After six months of looking for employment, Army Veteran Nichole Moffett reached a tipping point when she started having difficulty paying rent and feared losing her home.

“Everything that could possibly go wrong was going wrong,” said Moffett. “I went from being in a corporate environment at an executive level to having nothing.”

She felt her years of experience, education and life came to a sudden halt after her role was eliminated. Her finances were no longer as strong as they were in the past. Moffett struggled to find a new career using the same resume and interview techniques that previously worked over the years.

She decided to turn to Combined Arms for assistance with employment and other financial resources. She learned about the organization from another Veteran who heard about the challenges she was facing as a Veteran, military spouse and full-time mom.

In alignment with the Veteran Sponsor Partnership Network (VSPN) initiative led by the National Center for Healthcare Advancement and Partnerships (HAP), Combined Arms supports service members, Veterans and their families. The organization – one of more than a dozen partners that make up the VSPN coalition – helps facilitate access to VA services and community resources such as employment opportunities, education benefits, housing assistance and more.

Providing support in times of crisis

With the assistance of more than 165 member organizations, Combined Arms offers holistic support in a customized and efficient way to Veterans across Texas via the Texas Veterans Network (TVN).

Nichole Moffett participates in meetings to help other Veterans and their families.

These member organizations participate in programs that provide Veterans support during a time of crisis. They help accelerate their transition to civilian life and entrance into new communities.

“I think an organization like Combined Arms is a great resource. It understands what Veterans have been through,” Moffett said.

Through their collaboration with the TVN, Combined Arms offers more than 920 resources for the military community in Texas.

A few services and offerings that she benefitted from include financial resources, mental wellness, career services, and accessing Veteran benefits like insurance through VA.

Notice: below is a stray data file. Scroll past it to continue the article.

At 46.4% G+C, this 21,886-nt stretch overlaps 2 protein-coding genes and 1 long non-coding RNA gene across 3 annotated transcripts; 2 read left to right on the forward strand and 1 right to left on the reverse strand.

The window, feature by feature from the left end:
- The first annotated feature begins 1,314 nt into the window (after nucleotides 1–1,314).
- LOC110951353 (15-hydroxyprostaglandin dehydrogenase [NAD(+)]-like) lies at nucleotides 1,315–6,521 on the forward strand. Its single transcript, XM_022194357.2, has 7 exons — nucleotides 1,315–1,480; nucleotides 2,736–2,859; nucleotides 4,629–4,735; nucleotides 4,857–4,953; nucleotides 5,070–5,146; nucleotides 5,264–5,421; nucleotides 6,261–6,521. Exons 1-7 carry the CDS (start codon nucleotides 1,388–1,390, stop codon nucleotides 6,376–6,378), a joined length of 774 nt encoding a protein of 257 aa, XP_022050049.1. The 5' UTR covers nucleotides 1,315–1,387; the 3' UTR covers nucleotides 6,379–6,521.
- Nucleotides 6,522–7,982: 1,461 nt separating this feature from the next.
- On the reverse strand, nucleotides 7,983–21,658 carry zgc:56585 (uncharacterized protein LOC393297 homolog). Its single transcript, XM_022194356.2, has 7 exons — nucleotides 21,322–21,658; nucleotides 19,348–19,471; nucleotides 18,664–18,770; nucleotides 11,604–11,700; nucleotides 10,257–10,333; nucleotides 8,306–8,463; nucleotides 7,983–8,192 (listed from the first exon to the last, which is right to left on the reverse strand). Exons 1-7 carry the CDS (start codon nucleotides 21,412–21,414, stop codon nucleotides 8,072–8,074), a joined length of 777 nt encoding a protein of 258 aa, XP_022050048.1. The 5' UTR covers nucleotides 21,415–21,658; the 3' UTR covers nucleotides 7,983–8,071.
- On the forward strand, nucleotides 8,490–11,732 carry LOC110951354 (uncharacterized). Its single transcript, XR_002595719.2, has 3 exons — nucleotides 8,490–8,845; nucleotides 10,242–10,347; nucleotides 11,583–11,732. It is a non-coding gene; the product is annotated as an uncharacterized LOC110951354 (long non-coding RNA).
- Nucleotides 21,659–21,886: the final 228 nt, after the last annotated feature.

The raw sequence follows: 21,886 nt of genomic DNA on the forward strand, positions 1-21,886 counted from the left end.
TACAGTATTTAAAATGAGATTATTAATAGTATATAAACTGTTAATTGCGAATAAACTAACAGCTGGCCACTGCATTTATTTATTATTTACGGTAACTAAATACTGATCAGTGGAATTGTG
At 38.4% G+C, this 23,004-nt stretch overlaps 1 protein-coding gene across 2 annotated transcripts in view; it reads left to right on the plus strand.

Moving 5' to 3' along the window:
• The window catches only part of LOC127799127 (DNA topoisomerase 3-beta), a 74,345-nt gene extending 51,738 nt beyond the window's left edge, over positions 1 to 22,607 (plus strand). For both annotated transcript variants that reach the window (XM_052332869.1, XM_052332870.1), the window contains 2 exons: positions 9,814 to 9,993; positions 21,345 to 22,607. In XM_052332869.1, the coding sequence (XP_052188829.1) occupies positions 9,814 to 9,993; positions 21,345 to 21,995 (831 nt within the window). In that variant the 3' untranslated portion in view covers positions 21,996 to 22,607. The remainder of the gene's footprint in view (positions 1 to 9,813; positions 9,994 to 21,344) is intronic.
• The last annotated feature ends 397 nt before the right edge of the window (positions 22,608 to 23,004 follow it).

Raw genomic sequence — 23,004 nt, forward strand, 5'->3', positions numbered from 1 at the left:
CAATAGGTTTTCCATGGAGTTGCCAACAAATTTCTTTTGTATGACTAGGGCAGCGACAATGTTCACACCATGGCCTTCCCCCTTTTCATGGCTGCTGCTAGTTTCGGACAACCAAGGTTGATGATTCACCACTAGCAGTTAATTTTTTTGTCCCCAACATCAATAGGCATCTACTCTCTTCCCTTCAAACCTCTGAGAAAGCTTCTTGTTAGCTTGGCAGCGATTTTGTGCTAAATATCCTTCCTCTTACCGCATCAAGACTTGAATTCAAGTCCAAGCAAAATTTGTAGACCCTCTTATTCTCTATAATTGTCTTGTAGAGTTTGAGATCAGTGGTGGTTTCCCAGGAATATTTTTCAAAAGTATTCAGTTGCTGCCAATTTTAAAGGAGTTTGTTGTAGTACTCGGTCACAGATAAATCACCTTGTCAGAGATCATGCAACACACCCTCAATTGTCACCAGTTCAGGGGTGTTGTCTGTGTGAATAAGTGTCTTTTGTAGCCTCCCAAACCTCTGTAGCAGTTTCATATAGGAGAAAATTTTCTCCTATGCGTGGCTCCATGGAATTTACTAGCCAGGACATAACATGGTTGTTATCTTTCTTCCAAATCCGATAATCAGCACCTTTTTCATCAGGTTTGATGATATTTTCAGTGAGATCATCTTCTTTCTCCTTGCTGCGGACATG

Updated resume and found a job

Moffett said she hopes Veterans know it’s okay to ask for help. By going to a class for resume assistance, she made updates to her resume based on their recommendations. She found a job a few months later.

Even after starting this new role, Moffett continues to leverage those mental wellness resources. She participates in conversations and meetings to help other Veterans, service members and their families.

If you would like to get involved in local Veteran support organizations and increase awareness and advocacy about organizations in this initiative, please visit

To learn more about Combined Arms, visit

The VSPN initiative streamlines partnerships with community organizations that can pair service members with peer sponsors who can provide one-on-one support during the military-to-civilian transition.

If you want to read more about HAP’s VSPN initiative and learn how to get involved, visit

By Dr. Tracy L. Weistreich is nurse executive for the VA National Center for Healthcare Advancement & Partnerships

Share this story

Published on Mar. 25, 2022

Estimated reading time is 2.6 min.

Views to date: 561

More Stories

  • “Art therapy sessions let Veterans find a space where they feel comfortable. Their art is making an impact. That is the goal.”

  • VA nurse Jim Roupe, at his son’s football game, saw a player collapse. He ran down the bleachers, jumped the fence, ran to the boy’s side and began CPR.

  • Houston VA swore in new honorary police chief 10-year-old DJ Daniel who is battling terminal spinal and brain cancer. “Welcome aboard, Chief.”